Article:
A prominent fellow of the American Physical Society, Harold Lewis, illustrates something of the tension between the individual scientist and the scientific institutions. Lewis wrote an indignant letter explaining why he was resigning after 67 years (see IPCC). He felt that fund-grubbing had corrupted the society and its scientific practice so thoroughly that the APS no longer represented him or its original values. Describing the society’s response to the Climategate affair, “the greatest and most successful pseudoscientific fraud I have seen in my long life as a physicist” Lewis deplored the pompous airs of the leadership, “as if the APS were master of the universe,” he complained. “It is not, and I am embarrassed that our leaders seem to think it is. This is not fun and games, these are serious matters involving vast fractions of our national substance, and the reputation of the Society as a scientific society is at stake.” The APS responded denying the allegations. However, Lewis’s long tenure with the APS and impressive list of credentials cannot be easily dismissed. Long-time TV meteorologist Anthony Watts dissected the APS response and documented contradictions with a number of its claims to openness, integrity, and scientific rigor.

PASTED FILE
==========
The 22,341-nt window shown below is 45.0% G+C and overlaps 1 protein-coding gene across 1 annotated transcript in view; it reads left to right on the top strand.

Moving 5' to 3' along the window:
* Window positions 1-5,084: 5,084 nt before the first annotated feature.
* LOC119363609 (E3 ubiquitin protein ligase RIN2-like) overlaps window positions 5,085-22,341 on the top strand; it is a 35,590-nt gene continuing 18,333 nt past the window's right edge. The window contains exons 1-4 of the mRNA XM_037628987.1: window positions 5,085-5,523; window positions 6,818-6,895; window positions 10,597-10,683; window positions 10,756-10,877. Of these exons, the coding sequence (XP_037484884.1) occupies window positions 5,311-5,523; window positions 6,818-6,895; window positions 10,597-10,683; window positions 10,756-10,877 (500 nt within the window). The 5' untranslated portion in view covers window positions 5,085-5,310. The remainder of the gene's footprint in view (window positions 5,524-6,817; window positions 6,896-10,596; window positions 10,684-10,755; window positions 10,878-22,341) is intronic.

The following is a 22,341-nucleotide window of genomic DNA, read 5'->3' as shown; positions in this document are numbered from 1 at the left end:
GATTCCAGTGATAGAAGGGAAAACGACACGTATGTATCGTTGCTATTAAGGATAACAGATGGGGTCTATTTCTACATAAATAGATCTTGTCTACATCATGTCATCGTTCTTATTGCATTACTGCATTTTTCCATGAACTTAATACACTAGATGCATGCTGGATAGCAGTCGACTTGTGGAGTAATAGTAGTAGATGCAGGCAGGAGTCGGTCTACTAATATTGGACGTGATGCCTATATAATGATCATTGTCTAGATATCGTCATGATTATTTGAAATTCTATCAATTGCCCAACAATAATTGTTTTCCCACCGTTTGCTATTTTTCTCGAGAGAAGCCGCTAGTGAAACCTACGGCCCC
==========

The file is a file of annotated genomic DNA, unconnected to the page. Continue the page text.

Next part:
1.  Editorial, “Politics without the poison,” Nature 467, p. 751, 14 October 2010, doi:10.1038/467751a.
2.  Richard Kool, “Science as a threat to far-right fringe,” Letters to the Editor, Nature 467, p. 788, 14 October 2010, doi:10.1038/467788d.
3.  Ivan Semenjuk, “News: US midterm elections: Volatile forces shape US vote,” Nature 467, 759-760 (published online 13 October 2010), doi:10.1038/467759a.
4.  Jeff Tollefson, “News: US midterm elections: A chilly season for climate crusaders,” Nature 467, p. 762 (published online 13 October 2010), doi:10.1038/467762a.
5.  Heidi Ledford, “News: US midterm elections: Opponents battle health-care research,” Nature 467, p. 763, (published online 13 October 2010), doi:10.1038/467763b.
6.  Emily Waltz, “News Feature: Science & politics: Speaking out about science,” Nature 467, pp. 768-770 (published online 13 October 2010), doi:10.1038/467768a.

Readers are encouraged to find examples that contradict the claim that pro-Darwin, secular science writers in the mainstream media and scientific institutions are predominantly leftist. There are sure to be some, but the leftist slant is, in our experience, so predictable that exceptions prove the rule (see 05/13/2010).